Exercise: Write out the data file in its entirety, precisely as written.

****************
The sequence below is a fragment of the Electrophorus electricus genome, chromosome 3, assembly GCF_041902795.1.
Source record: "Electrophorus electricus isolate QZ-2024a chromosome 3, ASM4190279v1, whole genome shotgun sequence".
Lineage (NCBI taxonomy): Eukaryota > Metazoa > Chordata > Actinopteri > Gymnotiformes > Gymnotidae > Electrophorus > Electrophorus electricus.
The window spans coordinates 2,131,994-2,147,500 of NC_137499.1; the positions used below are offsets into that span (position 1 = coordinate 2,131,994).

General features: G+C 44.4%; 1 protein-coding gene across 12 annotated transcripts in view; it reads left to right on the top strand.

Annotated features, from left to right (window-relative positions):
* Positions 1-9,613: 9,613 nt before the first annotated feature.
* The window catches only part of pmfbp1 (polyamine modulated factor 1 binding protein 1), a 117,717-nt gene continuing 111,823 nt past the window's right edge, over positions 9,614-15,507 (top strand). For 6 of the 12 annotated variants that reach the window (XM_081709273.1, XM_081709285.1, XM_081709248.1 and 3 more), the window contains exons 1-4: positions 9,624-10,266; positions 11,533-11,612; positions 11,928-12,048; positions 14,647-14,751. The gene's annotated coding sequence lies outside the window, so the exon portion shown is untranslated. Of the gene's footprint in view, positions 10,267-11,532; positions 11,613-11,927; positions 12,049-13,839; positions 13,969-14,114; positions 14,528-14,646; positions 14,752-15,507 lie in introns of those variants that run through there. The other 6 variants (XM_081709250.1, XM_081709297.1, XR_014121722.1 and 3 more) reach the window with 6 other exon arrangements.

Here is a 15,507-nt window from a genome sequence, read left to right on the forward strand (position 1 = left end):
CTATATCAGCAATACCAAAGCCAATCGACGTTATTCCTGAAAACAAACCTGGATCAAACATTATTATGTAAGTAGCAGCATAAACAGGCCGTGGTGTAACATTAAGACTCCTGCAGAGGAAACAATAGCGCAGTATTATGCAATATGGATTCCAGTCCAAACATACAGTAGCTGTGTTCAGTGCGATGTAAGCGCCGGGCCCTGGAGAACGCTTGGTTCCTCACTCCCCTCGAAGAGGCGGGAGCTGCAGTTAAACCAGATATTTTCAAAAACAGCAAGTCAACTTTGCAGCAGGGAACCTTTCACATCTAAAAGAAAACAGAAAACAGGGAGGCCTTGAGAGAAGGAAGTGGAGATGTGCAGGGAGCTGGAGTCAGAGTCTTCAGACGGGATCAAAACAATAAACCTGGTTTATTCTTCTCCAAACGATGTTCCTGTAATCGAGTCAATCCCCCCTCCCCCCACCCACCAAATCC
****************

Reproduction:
The sequence below is a fragment of the Electrophorus electricus genome, chromosome 3, assembly GCF_041902795.1.
Source record: "Electrophorus electricus isolate QZ-2024a chromosome 3, ASM4190279v1, whole genome shotgun sequence".
Lineage (NCBI taxonomy): Eukaryota > Metazoa > Chordata > Actinopteri > Gymnotiformes > Gymnotidae > Electrophorus > Electrophorus electricus.
The window spans coordinates 2,131,994-2,147,500 of NC_137499.1; the positions used below are offsets into that span (position 1 = coordinate 2,131,994).

General features: G+C 44.4%; 1 protein-coding gene across 12 annotated transcripts in view; it reads left to right on the top strand.

Annotated features, from left to right (window-relative positions):
* Positions 1-9,613: 9,613 nt before the first annotated feature.
* The window catches only part of pmfbp1 (polyamine modulated factor 1 binding protein 1), a 117,717-nt gene continuing 111,823 nt past the window's right edge, over positions 9,614-15,507 (top strand). For 6 of the 12 annotated variants that reach the window (XM_081709273.1, XM_081709285.1, XM_081709248.1 and 3 more), the window contains exons 1-4: positions 9,624-10,266; positions 11,533-11,612; positions 11,928-12,048; positions 14,647-14,751. The gene's annotated coding sequence lies outside the window, so the exon portion shown is untranslated. Of the gene's footprint in view, positions 10,267-11,532; positions 11,613-11,927; positions 12,049-13,839; positions 13,969-14,114; positions 14,528-14,646; positions 14,752-15,507 lie in introns of those variants that run through there. The other 6 variants (XM_081709250.1, XM_081709297.1, XR_014121722.1 and 3 more) reach the window with 6 other exon arrangements.

Here is a 15,507-nt window from a genome sequence, read left to right on the forward strand (position 1 = left end):
CTATATCAGCAATACCAAAGCCAATCGACGTTATTCCTGAAAACAAACCTGGATCAAACATTATTATGTAAGTAGCAGCATAAACAGGCCGTGGTGTAACATTAAGACTCCTGCAGAGGAAACAATAGCGCAGTATTATGCAATATGGATTCCAGTCCAAACATACAGTAGCTGTGTTCAGTGCGATGTAAGCGCCGGGCCCTGGAGAACGCTTGGTTCCTCACTCCCCTCGAAGAGGCGGGAGCTGCAGTTAAACCAGATATTTTCAAAAACAGCAAGTCAACTTTGCAGCAGGGAACCTTTCACATCTAAAAGAAAACAGAAAACAGGGAGGCCTTGAGAGAAGGAAGTGGAGATGTGCAGGGAGCTGGAGTCAGAGTCTTCAGACGGGATCAAAACAATAAACCTGGTTTATTCTTCTCCAAACGATGTTCCTGTAATCGAGTCAATCCCCCCTCCCCCCACCCACCAAATCC